With the floating of the idea of regime change in the United States in the mid-1990s, the revolutionary class reached the conclusion that American-Iranian differences could not possibly be bridged. There is an underlying presumption and a conviction in the ranks of the revolutionary class that European and American interest in Iran is aimed at unseating and replacing them with either domestic or external power groups. Reviving the country’s nuclear program was conceived as a policy of hedging against particularly American designs for regime change. With ambivalence and hostility in Arab capitals, the revolutionaries also concluded that establishing normal relations with Arab governments, given their strategic ties with the United States, is wishful thinking. Moreover, the encouraging gestures exchanged between the Rafsanjani and later Khatami and Rouhani governments and the U.S. further alarmed the revolutionary class, raising the prospect that the reformists might team up with Washington against a revolutionary Iran. The revolutionaries also felt threatened by the potential embrace of reformists through overwhelming American political support and economic assistance. Thereafter, ideology emerged as the only suitable platform for the revolutionaries to consolidate their power against the liberals and reformists. Beginning with Akbar Rafsanjani’s presidency (1989-1997), one president after another tried but failed to modify Iran’s foreign policy approach from a confrontational to a conciliatory one. Rafsanjani reached out to Saudi Arabia to normalize relations but was outmaneuvered by the revolutionaries and the subsequent emerging modus vivendi in diplomatic relations lasted only a short period. Over many decades, the depiction of Saudi Arabia has vacillated between “a pillar of Islam” and “an enemy of Islam.”
Since Iran’s domestic politics is a zero-sum game, coalition building or even reaching a consensus on national interests is inconceivable. Many Iranian presidents since 1989 have unsuccessfully attempted to pursue open foreign economic relations, a road map followed by most developing and newly industrialized countries. To this day, national economic development takes a back seat to regional activism, the nuclear program, and anti-Westernism. The revolutionary class believes any foreign policy concession would only reinvigorate the non-revolutionary camps within the country. Fear of American designs, either directly or through Arab normalization with Iran, further calcifies this confrontational posturing. The irony is that Iran’s stance toward the United States and Israel makes it almost impossible to regulate and normalize relations with Arab governments, which, for the most part, have strategic relations with Washington. The dilemma has been heightened by the increasing number of Arab governments willing to join the Abraham Accords and normalize relations with Israel. Nonetheless, deeper Arab coalitions with the United States and Israel have only encouraged Tehran to strengthen its grip in Syria, Lebanon, Iraq, and Yemen.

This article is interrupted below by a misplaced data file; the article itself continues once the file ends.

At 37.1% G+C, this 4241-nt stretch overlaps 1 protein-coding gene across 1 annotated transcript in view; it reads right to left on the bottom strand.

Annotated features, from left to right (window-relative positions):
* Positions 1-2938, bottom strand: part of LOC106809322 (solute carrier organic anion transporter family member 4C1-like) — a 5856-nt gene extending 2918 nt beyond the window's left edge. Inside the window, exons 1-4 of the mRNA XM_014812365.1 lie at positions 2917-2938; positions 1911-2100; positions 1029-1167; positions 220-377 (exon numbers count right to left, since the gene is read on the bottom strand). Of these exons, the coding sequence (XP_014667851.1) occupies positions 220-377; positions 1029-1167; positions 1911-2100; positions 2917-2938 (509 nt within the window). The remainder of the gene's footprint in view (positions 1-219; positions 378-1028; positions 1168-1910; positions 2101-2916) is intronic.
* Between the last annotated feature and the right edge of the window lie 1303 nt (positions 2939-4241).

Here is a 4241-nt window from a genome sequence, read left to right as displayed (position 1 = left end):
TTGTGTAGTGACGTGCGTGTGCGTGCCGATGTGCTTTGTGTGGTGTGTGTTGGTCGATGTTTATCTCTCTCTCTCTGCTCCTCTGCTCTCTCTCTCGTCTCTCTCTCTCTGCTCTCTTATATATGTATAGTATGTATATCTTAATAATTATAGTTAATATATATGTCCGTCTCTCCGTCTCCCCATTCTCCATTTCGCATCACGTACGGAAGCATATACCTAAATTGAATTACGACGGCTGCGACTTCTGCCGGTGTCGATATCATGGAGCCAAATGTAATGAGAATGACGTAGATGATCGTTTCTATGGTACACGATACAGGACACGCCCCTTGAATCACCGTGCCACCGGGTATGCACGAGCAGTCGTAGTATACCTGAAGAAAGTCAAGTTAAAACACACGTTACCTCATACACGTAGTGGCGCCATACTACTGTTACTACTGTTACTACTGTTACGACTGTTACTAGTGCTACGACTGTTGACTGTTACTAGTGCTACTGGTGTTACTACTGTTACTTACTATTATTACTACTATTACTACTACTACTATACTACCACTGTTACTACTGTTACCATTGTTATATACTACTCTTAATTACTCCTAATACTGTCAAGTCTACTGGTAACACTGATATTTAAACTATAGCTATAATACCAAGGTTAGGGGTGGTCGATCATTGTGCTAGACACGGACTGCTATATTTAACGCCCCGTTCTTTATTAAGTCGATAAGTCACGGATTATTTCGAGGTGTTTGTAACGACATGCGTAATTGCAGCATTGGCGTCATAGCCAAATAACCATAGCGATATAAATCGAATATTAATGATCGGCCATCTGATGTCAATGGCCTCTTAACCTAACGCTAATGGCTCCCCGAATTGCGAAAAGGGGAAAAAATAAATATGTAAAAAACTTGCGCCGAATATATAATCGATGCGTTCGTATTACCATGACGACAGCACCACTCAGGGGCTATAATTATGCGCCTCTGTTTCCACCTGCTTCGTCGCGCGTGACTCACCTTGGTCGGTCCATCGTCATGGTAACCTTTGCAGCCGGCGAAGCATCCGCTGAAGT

Even if Kuwait and the UAE, along with potentially other Arab governments, restore full diplomatic relations with Iran, the extent of commitments and their sustainability will most likely not move beyond pleasantries and superficialities. Much of the difficulty lies in the profound distrust and misgivings on both sides about the intentions and the playbook of the other. Whether Iran is capable or not, there is a pervasive Arab perception of it as domineering, interventionist, and possessive toward Arab societies and governments. Even when the shah was a strategic ally of the United States in the pre-revolutionary period, Iran was not acknowledged as a hegemonic regional power in the Arab psyche. This has led some pundits to depict Iran as a lonely country in the Middle Eastern context, with enormous differences in religion, ethnicity, history, and even mentality compared with almost all of its neighbors. These opposite worlds only confirm the hypothesis that Iran’s foreign policy toward the Arab world is a function of its domestic dynamics and power configuration.
There are two broad coalitions in the Arab world toward Iran: one consists of Oman and Qatar, which keep a measured distance from Saudi Arabia and maintain contacts with Iran, and another, which includes Egypt, Jordan, Kuwait, Bahrain, and the UAE, that converges with Riyadh and keeps a measured distance from Tehran. As this makes clear, Saudi Arabia is a pivotal variable in the overall matrix between Iran and the Arab world, and the key to any level of sustained improvement of relations between Iran and Arab countries depends on the Saudi-Iranian equation. In this context, Riyadh appears to be undecided about restoring relations with Tehran without clarity in three key areas: Iran’s continued involvement in Yemen, Tehran’s consistent political investment in the Saudi Shi’a community, and the outcome of nuclear negotiations with the United States. With much skepticism and uncertainty on all three fronts, even rudimentary normalization in Saudi-Iranians relations is in limbo for now.
Iran’s relations with the Arab world are the most unstable and turbulent in its entire foreign policy architecture. National security/regime security concerns, such as gaining political leverage vis-à-vis Israel and the United States on the one hand, and the projection of power and influence to enlarge the confrontational playground with Washington on the other, will continue to shape and energize Tehran’s foreign policy in the Middle East and beyond. Nevertheless, the widespread protests in Iran that began in mid-September, following the tragic death of Mahsa Amini while in detention, have incited an overwhelming international reaction and the Islamic Republic of Iran’s global image and standing have never been so low. While the country’s foreign policy is in flux, it remains uncertain what measures need to be employed and how long it will take to remedy the injury, if ever.
Mahmood Sariolghalam is a Non-Resident Scholar with MEI’s Iran Program.
Photo by Morteza Nikoubazl/NurPhoto via Getty Images